I wasn't so hot at baseball

I have spent the last few days trying to pinpoint exactly when I realized I wasn't destined to be the centerfielder for the Boston Red Sox. I know that it was pretty early on because I flat out had no talent.

Was it the first time that I agreed to play catch with a kid with a strong throwing arm? He kept blistering the ball into me, and pretty soon my glove hand began to throb with soreness -- I mean really ache. It got to the point where I was trying to snag every throw he made in the webbing of the glove, but webbings back in those days weren't nearly as big as they are now, so occasionally I'd completely fan on a toss and have to chase the ball down until it stopped rolling. Then, I'd be confronted with the fact that I didn't have the arm strength to throw it all the way back to the other kid. I'd have to jog back to where I could get it to him while he hollered, "C'mon, hurry up!" Sooner or later he'd tire of playing catch with me and seek a new partner -- much to my relief.

Or was it the fact that I couldn't hit a lick? When I came up to the plate, the infielders would all move in close in case I'd connect with a soft roller to someone. As for the outfielders, they'd actually lie down while I was batting. I never did hit the ball beyond the infield in those days.

On defense, second base would have been a natural for me because I could actually throw to first on the fly from there -- shortstop and third were out of the question. If I could only have handled ground balls. I had trouble judging the hops. If I kept my glove down, the ball always seemed to hop up and hit me in the chest, arm, or even the face. Sometimes it would hurt a little, sometimes a lot, depending on how hard the ball was hit. If I kept the glove up to defend against that happening, the ball would scoot between my legs for an error.

By default, then, my regular position became rightfield unless a left-handed batter were up, in which case I would be switched to leftfield.

But I loved it. I would dream all week of making spectacular leaping catches against Fenway Park's centerfield wall, then making a brilliant throw to nail a runner trying to advance. It was just the way that Dom DiMaggio did it. Dom wore glasses too, you know, just like me.

The next Saturday morning, I would head to Perkins Field behind Merrymount School in Quincy, only to be confronted once again with the reality that I had no talent for the game. That didn't dim my love for it, though. A lot of the other kids in the neighborhood were just better at it than I was, and that was that.

It struck me that if I were going to get along in life, I had better find something that I was pretty good at, too -- better, at least, than I was at hitting or fielding. It certainly wasn't my father's real estate and insurance business, for which I had no aptitude. After flailing around in it for a few years, I gravitated toward political press work and speech writing, where I finally began to find my sea legs and build a bit of a reputation.

I well remember being asked by Eddie McCormack to help out with a speech he was to give to the Clover Club of Boston, a group composed mostly of successful businessmen of Irish extraction. Their politics tended to be Republican and, just a few weeks prior to the event, Eddie had been swamped in the 1966 gubernatorial election by more than half a million votes at the hands of Republican Gov. John Volpe. The dinner was, as always, black tie and male only. McCormack began his speech to the throng of 500 as follows, "My fellow Democrats [moderate laughter] -- you must be Democrats. Why else would everyone be wearing black?" The ballroom of the Park Plaza Hotel shook with prolonged laughter. I have no idea what I wrote in the rest of that speech, but I'd done something I'd never done back at Perkins Field, hit a home run. I had found something that I was pretty good at, at last.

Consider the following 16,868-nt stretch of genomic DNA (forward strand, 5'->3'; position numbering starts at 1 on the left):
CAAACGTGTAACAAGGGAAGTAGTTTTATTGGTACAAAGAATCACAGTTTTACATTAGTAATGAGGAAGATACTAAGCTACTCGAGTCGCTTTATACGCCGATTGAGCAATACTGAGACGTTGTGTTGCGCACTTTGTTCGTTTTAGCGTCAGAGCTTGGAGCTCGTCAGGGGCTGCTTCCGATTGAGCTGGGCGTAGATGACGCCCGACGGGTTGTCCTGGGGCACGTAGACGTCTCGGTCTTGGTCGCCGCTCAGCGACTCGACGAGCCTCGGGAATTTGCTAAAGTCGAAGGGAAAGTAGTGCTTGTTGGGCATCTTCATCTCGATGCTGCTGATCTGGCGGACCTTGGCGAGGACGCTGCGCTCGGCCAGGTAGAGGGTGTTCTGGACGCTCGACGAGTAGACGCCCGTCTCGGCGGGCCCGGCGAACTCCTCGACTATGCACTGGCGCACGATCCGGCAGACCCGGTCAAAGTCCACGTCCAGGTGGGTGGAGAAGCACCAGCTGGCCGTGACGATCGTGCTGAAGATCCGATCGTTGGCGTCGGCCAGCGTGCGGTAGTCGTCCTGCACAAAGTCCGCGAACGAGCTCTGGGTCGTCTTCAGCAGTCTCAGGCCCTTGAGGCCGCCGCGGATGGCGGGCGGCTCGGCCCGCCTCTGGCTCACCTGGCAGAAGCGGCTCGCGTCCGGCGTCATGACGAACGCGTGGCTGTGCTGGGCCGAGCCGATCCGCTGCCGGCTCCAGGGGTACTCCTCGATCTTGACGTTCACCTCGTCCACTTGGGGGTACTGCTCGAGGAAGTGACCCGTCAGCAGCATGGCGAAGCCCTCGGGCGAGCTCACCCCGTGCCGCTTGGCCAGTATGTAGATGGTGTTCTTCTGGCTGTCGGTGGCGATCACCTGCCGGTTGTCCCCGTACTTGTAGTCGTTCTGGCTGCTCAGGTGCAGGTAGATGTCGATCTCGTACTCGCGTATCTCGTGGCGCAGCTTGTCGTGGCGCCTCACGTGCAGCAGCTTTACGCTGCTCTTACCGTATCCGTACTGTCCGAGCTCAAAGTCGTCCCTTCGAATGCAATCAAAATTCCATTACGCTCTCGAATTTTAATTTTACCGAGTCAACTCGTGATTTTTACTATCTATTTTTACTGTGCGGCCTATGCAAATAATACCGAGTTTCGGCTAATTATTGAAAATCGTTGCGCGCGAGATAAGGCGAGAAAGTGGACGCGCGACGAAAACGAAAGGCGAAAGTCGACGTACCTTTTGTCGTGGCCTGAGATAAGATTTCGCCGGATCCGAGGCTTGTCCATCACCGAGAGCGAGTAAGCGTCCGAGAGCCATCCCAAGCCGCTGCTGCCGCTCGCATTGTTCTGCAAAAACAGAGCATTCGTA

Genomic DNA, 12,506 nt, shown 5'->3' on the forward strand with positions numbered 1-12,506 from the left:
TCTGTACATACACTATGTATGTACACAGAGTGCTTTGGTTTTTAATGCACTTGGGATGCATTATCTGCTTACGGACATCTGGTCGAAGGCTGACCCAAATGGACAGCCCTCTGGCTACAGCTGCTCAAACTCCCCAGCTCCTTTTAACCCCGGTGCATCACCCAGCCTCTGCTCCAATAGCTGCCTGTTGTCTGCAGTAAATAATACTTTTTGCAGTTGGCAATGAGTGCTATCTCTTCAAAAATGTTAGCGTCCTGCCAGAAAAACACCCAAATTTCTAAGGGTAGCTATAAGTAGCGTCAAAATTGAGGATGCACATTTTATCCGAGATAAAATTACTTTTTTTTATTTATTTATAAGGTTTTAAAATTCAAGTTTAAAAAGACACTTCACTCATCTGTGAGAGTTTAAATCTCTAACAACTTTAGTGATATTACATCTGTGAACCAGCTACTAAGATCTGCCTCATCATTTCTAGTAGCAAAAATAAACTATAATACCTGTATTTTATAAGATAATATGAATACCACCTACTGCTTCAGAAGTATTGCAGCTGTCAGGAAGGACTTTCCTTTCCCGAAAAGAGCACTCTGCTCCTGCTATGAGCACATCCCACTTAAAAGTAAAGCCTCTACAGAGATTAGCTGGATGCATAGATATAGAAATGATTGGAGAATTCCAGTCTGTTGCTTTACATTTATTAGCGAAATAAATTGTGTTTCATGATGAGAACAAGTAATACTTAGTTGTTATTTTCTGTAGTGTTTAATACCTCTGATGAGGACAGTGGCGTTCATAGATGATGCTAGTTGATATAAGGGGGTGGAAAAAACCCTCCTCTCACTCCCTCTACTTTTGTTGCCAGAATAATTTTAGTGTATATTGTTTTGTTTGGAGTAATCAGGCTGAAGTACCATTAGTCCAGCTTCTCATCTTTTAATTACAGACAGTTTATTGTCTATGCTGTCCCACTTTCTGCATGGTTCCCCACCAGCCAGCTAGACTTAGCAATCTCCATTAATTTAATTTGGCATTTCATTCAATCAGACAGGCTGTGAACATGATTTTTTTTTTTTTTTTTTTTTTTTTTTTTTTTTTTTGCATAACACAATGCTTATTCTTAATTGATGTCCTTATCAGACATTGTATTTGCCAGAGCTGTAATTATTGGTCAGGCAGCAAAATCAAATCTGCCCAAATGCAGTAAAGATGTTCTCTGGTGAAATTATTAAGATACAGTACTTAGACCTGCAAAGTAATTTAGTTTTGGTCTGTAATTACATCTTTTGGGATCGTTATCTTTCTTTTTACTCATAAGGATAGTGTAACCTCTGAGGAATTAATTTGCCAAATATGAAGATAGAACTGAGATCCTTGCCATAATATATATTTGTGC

By the next gubernatorial election, I had weaseled my way onto television, where I was delivering commentaries, always from the viewer's perspective and, when I could find it, with a humorous twist. After all, that's the way I viewed baseball -- from up in the stands. I wasn't any smarter than the average viewer; I just tried to represent him or her. I discovered along the way that if I delivered my commentaries in rhyme, they'd gain more attention, so that's what I did. I had no more aptitude for reading from a teleprompter than I did for fielding a grounder, so I trained myself to memorize all my scripts. I got pretty good at it, too, but that was all a long, long time ago.

Eventually, my penchant for writing in verse merged with my lifelong love for baseball and the Red Sox, and I came to be called the Red Sox poet laureate, I even authored a best-selling book called, "Red Sox Rhymes." Who knew?

These days, I muse weekly about baseball and other things in the sportsworld that interest me and, I hope, interest you, too. It keeps me young or, at least, younger than I otherwise would be.

Recently, I took a drive past Perkins Field in Quincy, the site of all those early baseball memories. There was no one there except for a few kids in the playground beyond the outfield. I thought back to the days, all those summers ago, when it would be teeming with neighborhood kids choosing up sides for the next ballgame. I'd be taking my usual position in right field and hitting ninth in the batting order. I was reminded of the title of a memoir written by James Michael Curley, the great Rascal King who dominated Boston politics for the first half of the 20th century.

I thought to myself, "I'd Do It Again."

- Dick Flavin is a New York Times bestselling author; the Boston Red Sox "Poet Laureate" and The Pilot's recently minted Sports' columnist.